26 CFR 26.2612-1 - Definitions.

§ 26.2612-1 Definitions.
(a) Direct skip. A direct skip is a transfer to a skip person that is subject to Federal estate or gift tax. If property is transferred to a trust, the transfer is a direct skip only if the trust is a skip person. Only one direct skip occurs when a single transfer of property skips two or more generations. See paragraph (d) of this section for the definition of skip person. See § 26.2652-1(b) for the definition of trust. See § 26.2632-1(c)(4) for the time that a direct skip occurs if the transferred property is subject to an estate tax inclusion period.
(b) Taxable termination—
(1) In general. Except as otherwise provided in this paragraph (b), a taxable termination is a termination (occurring for any reason) of an interest in trust unless—
(i) A transfer subject to Federal estate or gift tax occurs with respect to the property held in the trust at the time of the termination;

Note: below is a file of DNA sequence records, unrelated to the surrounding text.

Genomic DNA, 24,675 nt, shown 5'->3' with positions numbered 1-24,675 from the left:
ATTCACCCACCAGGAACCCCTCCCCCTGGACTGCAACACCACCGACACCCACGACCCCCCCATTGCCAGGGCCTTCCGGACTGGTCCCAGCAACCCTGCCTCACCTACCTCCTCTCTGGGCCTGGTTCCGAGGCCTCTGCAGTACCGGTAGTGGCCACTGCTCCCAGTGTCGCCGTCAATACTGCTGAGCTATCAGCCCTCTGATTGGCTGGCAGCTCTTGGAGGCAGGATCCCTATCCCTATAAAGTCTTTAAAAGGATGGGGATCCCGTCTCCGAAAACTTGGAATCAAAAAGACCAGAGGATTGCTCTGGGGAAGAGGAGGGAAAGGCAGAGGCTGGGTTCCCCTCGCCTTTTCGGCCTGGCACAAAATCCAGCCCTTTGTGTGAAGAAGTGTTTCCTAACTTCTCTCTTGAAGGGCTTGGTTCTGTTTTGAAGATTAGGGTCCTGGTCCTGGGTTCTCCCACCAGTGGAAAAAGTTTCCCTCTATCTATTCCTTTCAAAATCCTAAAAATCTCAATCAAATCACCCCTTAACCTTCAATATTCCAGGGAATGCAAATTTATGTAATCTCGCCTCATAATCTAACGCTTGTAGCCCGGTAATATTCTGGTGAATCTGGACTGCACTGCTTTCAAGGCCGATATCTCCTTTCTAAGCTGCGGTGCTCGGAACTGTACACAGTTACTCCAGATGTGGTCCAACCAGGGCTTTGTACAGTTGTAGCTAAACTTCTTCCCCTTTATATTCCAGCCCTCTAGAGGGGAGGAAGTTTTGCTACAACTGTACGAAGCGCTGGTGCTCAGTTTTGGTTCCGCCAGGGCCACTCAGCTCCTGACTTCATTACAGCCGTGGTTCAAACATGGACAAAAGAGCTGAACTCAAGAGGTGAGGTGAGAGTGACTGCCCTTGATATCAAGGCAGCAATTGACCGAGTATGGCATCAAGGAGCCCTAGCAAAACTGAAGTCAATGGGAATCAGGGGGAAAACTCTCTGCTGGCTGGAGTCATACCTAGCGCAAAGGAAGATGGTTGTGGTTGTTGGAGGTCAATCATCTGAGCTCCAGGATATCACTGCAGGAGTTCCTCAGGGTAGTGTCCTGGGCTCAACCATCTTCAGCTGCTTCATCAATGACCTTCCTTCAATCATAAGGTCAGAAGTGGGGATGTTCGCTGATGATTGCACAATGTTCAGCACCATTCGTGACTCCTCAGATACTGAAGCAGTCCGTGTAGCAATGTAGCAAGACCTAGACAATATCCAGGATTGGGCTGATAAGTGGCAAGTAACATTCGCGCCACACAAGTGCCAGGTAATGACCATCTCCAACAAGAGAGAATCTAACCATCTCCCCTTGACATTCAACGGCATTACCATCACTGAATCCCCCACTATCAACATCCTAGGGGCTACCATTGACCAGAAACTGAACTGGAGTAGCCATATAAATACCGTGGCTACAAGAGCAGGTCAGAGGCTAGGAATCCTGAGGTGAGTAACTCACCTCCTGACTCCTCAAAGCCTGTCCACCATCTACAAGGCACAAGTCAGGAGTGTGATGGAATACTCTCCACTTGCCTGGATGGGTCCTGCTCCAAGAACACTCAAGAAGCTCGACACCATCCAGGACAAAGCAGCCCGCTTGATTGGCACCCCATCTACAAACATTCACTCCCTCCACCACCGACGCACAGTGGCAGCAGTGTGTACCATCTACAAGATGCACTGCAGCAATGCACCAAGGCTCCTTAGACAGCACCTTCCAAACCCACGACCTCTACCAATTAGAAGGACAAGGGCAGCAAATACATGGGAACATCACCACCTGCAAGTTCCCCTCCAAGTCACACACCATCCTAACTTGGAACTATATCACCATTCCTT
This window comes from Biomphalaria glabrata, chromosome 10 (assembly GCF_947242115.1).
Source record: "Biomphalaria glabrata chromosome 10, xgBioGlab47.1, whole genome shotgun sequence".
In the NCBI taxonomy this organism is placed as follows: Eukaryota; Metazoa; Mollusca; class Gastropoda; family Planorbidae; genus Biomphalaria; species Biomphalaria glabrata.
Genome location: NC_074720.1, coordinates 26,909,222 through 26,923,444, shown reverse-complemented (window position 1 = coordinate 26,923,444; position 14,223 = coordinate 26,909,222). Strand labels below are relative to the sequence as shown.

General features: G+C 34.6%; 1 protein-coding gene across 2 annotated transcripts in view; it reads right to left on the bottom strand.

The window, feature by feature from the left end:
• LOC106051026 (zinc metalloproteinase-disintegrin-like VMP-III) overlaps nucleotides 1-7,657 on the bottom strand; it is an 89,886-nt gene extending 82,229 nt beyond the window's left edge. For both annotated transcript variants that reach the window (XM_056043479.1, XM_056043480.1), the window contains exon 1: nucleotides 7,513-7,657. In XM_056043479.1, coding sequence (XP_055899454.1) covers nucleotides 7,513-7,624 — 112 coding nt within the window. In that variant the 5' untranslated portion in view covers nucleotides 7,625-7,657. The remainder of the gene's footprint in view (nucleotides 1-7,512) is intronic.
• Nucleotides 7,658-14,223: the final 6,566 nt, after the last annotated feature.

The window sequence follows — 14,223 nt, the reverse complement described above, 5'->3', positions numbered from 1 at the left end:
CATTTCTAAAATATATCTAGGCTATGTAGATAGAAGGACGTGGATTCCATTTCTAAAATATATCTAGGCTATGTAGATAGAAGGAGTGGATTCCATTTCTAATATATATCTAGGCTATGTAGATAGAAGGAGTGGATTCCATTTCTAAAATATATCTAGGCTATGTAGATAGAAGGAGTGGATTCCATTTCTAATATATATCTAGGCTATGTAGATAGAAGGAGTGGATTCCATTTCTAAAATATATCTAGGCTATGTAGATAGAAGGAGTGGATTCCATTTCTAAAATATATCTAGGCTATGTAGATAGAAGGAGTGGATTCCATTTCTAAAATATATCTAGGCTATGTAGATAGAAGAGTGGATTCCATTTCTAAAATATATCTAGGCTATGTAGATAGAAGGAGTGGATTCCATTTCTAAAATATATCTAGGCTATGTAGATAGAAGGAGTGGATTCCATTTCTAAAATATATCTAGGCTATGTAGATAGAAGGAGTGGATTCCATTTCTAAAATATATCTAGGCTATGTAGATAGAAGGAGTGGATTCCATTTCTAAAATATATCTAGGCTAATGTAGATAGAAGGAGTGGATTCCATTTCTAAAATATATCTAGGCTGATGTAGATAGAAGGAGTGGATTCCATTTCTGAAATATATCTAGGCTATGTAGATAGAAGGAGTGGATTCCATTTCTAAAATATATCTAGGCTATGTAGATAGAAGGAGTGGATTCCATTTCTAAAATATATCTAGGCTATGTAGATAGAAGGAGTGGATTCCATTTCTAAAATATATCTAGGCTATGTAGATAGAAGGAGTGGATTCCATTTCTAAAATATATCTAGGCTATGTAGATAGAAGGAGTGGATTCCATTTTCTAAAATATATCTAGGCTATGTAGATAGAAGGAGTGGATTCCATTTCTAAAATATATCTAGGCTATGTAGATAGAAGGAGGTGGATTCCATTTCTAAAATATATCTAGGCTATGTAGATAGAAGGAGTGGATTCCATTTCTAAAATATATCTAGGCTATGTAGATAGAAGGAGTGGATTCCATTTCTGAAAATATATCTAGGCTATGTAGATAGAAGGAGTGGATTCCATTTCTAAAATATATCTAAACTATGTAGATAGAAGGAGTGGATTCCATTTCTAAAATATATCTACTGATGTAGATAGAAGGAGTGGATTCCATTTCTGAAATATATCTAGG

(ii) Immediately after the termination, a person who is not a skip person has an interest in the trust; or
(iii) At no time after the termination may a distribution, other than a distribution the probability of which occurring is so remote as to be negligible (including a distribution at the termination of the trust) be made from the trust to a skip person. For this purpose, the probability that a distribution will occur is so remote as to be negligible only if it can be ascertained by actuarial standards that there is less than a 5 percent probability that the distribution will occur.
(2) Partial termination. If a distribution of a portion of trust property is made to a skip person by reason of a termination occurring on the death of a lineal descendant of the transferor, the termination is a taxable termination with respect to the distributed property.
(3) Simultaneous terminations. A simultaneous termination of two or more interests creates only one taxable termination.